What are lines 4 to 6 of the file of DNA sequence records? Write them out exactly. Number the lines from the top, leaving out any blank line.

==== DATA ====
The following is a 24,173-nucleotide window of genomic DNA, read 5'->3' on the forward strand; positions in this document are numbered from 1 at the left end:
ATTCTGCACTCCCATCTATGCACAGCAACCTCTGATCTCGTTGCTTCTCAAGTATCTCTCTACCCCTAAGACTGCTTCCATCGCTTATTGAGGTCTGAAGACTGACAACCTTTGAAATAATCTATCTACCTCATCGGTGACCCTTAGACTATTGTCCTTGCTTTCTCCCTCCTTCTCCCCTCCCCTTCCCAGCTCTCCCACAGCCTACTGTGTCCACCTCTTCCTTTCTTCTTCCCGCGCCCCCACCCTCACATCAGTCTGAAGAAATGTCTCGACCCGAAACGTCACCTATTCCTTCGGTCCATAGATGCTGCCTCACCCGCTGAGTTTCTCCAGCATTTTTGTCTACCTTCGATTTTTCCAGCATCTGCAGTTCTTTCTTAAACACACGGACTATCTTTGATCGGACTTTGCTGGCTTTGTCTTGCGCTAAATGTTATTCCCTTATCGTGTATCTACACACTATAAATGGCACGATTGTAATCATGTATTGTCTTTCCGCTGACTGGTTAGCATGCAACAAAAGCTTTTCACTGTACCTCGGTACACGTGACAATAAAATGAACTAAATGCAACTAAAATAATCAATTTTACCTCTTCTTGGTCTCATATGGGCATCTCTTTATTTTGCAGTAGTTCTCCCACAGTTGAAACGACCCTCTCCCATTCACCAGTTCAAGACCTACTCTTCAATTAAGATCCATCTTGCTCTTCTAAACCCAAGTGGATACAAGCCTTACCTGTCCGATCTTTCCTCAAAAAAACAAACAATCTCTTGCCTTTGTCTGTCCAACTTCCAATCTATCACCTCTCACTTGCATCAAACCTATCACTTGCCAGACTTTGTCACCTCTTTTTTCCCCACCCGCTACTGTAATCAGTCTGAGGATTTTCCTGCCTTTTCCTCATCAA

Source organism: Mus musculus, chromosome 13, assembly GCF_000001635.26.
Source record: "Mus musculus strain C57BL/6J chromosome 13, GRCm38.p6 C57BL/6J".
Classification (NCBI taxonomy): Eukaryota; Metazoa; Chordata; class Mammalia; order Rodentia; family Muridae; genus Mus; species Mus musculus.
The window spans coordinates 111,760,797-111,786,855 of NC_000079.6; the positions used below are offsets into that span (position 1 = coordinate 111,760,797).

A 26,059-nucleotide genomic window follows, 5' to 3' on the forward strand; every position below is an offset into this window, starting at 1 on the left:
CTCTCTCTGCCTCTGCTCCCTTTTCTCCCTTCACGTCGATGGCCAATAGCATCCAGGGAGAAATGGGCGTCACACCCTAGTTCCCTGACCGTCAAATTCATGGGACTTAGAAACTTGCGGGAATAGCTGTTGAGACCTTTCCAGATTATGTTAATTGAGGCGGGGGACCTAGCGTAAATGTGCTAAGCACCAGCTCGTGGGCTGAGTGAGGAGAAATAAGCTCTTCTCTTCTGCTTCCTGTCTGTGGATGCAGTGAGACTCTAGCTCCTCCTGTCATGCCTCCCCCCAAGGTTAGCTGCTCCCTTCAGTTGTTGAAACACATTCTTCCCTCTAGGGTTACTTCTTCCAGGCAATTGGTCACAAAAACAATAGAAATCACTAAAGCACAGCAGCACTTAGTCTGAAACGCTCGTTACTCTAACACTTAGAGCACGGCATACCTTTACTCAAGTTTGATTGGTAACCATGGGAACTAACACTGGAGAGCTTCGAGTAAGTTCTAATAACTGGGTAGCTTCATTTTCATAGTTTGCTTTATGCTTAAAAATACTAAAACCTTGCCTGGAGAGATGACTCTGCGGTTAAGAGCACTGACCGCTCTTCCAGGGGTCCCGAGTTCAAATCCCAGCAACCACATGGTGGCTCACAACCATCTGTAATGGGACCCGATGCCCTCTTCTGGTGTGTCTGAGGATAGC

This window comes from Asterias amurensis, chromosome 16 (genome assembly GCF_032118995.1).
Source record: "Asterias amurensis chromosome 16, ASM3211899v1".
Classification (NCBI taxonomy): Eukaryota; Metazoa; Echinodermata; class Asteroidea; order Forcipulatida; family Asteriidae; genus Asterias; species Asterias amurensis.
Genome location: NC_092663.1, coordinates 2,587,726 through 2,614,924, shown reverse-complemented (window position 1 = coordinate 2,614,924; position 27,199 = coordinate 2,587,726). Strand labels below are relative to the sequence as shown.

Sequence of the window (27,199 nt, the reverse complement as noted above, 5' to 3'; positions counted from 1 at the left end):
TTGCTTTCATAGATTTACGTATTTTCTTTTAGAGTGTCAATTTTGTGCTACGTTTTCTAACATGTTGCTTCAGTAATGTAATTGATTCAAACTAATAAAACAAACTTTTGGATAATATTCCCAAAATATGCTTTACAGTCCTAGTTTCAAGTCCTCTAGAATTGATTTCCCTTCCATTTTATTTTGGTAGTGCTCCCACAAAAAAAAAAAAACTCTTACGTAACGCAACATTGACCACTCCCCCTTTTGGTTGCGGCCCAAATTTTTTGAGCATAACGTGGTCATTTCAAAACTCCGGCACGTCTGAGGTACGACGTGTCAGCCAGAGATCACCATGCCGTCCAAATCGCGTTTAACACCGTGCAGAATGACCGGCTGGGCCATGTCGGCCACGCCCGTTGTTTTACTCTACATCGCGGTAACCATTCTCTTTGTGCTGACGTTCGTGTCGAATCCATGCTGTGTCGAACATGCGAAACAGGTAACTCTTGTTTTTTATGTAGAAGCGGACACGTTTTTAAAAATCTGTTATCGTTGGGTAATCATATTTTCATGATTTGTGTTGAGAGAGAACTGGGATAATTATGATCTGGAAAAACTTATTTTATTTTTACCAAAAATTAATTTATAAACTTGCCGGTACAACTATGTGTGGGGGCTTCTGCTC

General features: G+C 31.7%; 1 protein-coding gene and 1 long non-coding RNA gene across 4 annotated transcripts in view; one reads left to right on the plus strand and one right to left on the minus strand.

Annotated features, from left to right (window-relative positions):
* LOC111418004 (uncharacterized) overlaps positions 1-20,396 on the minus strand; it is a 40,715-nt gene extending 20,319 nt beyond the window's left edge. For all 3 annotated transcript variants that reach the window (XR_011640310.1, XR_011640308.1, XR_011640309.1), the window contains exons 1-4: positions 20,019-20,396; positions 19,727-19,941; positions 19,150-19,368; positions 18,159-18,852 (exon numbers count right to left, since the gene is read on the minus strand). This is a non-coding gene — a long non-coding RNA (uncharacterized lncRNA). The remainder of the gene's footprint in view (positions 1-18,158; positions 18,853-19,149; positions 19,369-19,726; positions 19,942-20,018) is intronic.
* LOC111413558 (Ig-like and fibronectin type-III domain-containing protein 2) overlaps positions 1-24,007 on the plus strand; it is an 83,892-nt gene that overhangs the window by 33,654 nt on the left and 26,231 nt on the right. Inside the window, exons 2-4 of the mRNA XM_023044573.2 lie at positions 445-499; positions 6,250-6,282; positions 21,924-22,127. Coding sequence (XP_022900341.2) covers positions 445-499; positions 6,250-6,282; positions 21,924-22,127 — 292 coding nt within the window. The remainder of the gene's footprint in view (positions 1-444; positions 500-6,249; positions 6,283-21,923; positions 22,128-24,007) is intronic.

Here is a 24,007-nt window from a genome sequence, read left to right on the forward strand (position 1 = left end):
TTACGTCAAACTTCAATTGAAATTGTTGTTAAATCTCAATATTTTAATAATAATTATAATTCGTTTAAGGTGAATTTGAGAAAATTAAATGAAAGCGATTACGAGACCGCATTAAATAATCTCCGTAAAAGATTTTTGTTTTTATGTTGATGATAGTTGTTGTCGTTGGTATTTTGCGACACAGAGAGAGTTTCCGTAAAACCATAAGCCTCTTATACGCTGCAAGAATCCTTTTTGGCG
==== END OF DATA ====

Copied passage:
Source record: "Mus musculus strain C57BL/6J chromosome 13, GRCm38.p6 C57BL/6J".
Classification (NCBI taxonomy): Eukaryota; Metazoa; Chordata; class Mammalia; order Rodentia; family Muridae; genus Mus; species Mus musculus.
The window spans coordinates 111,760,797-111,786,855 of NC_000079.6; the positions used below are offsets into that span (position 1 = coordinate 111,760,797).